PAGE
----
Some of Britain’s most famous faces united to entertain the nation as part of BBC One’s Big Night In , which raised more than £27 million to help support vulnerable people during the coronavirus pandemic.
The programme featured a new Little Britain sketch for the first time in more than 10 years , a lockdown version of The Trip by Steve Coogan and Rob Brydon, and even a surprise performance from the Duke of Cambridge.
Prince William appeared in a Blackadder sketch alongside Stephen Fry just before the Clap for Carers took place at 8pm.
He told the actor and comedian: “On my way, let me just see if I can find my socks, and my shoes, and my trousers.”
Alongside a host of performances and celebrity appearances, Chancellor Rishi Sunak also appeared on the programme, saying that the Government would match all donations.
Mr Sunak said: “We are all worried, worried about our health, our friends, our family, but I also know when we look back and remember that in this time of crisis that we came together as a country.
“We were there for each other and that is what the Big Night In is all about.
That Catherine Tate sketch was amaaaazing #BigNightIn— realmattlucas (@RealMattLucas) April 23, 2020
“I’m so grateful to everyone who has donated tonight and don’t forget the Government has pledged to match every pound you donate, so please do give generously.”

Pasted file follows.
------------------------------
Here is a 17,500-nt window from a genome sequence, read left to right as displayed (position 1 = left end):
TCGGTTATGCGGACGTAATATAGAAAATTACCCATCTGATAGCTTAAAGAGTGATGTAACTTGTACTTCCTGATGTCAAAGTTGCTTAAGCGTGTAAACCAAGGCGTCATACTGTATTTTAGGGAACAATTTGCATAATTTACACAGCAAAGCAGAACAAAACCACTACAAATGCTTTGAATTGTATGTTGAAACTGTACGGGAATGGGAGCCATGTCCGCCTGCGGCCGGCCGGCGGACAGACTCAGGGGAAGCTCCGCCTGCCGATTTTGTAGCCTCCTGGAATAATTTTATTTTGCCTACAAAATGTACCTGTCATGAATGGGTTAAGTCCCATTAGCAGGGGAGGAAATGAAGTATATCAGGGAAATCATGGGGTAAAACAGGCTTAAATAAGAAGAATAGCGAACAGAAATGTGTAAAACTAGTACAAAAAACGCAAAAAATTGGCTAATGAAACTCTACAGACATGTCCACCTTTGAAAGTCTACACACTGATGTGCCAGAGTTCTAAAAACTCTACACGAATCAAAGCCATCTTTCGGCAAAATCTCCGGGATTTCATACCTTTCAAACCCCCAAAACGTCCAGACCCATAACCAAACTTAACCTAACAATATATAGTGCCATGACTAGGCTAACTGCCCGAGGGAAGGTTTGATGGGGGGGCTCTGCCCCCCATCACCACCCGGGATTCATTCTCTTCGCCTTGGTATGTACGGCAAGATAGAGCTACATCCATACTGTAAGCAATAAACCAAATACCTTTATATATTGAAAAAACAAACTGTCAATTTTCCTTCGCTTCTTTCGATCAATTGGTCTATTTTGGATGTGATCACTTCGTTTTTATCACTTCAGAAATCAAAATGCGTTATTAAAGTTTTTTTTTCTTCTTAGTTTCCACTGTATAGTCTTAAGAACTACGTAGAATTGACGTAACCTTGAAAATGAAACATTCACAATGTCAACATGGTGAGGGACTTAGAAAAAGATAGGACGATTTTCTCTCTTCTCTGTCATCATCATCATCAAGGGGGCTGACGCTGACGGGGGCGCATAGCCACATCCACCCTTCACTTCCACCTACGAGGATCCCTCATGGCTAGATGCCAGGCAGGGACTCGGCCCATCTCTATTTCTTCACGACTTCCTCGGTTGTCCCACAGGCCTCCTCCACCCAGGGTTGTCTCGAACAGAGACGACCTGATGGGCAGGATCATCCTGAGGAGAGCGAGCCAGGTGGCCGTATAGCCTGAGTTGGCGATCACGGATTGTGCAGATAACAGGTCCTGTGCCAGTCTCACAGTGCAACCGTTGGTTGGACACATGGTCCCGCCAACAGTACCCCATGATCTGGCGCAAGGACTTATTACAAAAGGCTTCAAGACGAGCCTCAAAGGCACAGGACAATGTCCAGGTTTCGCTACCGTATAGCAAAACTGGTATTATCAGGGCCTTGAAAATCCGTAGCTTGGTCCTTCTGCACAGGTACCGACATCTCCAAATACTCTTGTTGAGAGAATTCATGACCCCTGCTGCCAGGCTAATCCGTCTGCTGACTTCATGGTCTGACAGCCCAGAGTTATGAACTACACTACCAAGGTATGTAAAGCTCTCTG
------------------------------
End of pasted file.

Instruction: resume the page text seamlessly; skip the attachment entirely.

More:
There were also comedy performances from David Tennant and Catherine Tate, Miranda Hart and Dawn French.
Sam Smith performed an isolation version of his song Lay Me Down, while Celeste sang a cover of Bill Withers’ Lean On Me.
Foo Fighters also led a star-studded group of musicians including Dua Lipa and Chris Martin in a charity cover of their song Times Like These.
A reworked version of the music video for Peter Kay’s (Is This The Way To) Amarillo, which featured members of the public and emergency service workers, was also aired during the programme .
YouTuber Joe Sugg gave his girlfriend Dianne Buswell a lockdown haircut while the programme was being broadcast.
There were also a number of charity appeals during the programme, which was raising funds to provide support to local projects and programmes across the UK during the coronavirus pandemic.
At the beginning of the programme Sir Lenny Henry, who was presenting the programme, said: “It is important to know you may be at home but you are not alone.”
The programme was a collaboration between BBC Children In Need and Comic Relief and was raising money for the two charities.
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